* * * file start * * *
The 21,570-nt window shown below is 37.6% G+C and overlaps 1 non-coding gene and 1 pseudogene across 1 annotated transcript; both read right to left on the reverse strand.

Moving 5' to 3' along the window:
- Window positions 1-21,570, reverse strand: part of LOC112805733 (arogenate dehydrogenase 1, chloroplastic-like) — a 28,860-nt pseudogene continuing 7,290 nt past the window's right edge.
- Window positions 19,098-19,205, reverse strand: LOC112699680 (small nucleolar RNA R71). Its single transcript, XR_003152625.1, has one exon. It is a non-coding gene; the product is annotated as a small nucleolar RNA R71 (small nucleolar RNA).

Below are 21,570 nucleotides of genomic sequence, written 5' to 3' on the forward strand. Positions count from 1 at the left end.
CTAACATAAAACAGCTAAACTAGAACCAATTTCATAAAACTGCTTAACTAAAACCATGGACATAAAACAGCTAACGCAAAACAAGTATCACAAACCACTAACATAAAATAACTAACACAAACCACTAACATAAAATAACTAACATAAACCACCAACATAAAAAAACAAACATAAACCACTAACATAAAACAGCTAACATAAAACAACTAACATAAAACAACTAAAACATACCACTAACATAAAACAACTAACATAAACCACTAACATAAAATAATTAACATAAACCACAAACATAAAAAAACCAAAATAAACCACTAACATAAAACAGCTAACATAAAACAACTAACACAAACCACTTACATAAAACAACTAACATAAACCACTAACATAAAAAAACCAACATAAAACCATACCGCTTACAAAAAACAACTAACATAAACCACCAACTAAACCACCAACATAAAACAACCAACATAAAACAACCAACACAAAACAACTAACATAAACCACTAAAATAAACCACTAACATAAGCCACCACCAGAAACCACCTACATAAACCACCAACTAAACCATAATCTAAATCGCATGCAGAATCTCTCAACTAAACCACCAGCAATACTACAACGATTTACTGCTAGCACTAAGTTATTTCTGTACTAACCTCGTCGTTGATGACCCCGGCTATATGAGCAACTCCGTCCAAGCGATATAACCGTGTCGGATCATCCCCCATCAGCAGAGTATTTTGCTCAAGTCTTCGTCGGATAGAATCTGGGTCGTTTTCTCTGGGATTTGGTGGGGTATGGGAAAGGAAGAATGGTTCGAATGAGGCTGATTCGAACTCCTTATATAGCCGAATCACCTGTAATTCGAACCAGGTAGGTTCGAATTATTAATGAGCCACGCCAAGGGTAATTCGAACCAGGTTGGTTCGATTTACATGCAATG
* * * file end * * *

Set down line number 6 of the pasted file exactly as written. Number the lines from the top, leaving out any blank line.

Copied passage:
CTAACATAAAACAGCTAAACTAGAACCAATTTCATAAAACTGCTTAACTAAAACCATGGACATAAAACAGCTAACGCAAAACAAGTATCACAAACCACTAACATAAAATAACTAACACAAACCACTAACATAAAATAACTAACATAAACCACCAACATAAAAAAACAAACATAAACCACTAACATAAAACAGCTAACATAAAACAACTAACATAAAACAACTAAAACATACCACTAACATAAAACAACTAACATAAACCACTAACATAAAATAATTAACATAAACCACAAACATAAAAAAACCAAAATAAACCACTAACATAAAACAGCTAACATAAAACAACTAACACAAACCACTTACATAAAACAACTAACATAAACCACTAACATAAAAAAACCAACATAAAACCATACCGCTTACAAAAAACAACTAACATAAACCACCAACTAAACCACCAACATAAAACAACCAACATAAAACAACCAACACAAAACAACTAACATAAACCACTAAAATAAACCACTAACATAAGCCACCACCAGAAACCACCTACATAAACCACCAACTAAACCATAATCTAAATCGCATGCAGAATCTCTCAACTAAACCACCAGCAATACTACAACGATTTACTGCTAGCACTAAGTTATTTCTGTACTAACCTCGTCGTTGATGACCCCGGCTATATGAGCAACTCCGTCCAAGCGATATAACCGTGTCGGATCATCCCCCATCAGCAGAGTATTTTGCTCAAGTCTTCGTCGGATAGAATCTGGGTCGTTTTCTCTGGGATTTGGTGGGGTATGGGAAAGGAAGAATGGTTCGAATGAGGCTGATTCGAACTCCTTATATAGCCGAATCACCTGTAATTCGAACCAGGTAGGTTCGAATTATTAATGAGCCACGCCAAGGGTAATTCGAACCAGGTTGGTTCGATTTACATGCAATG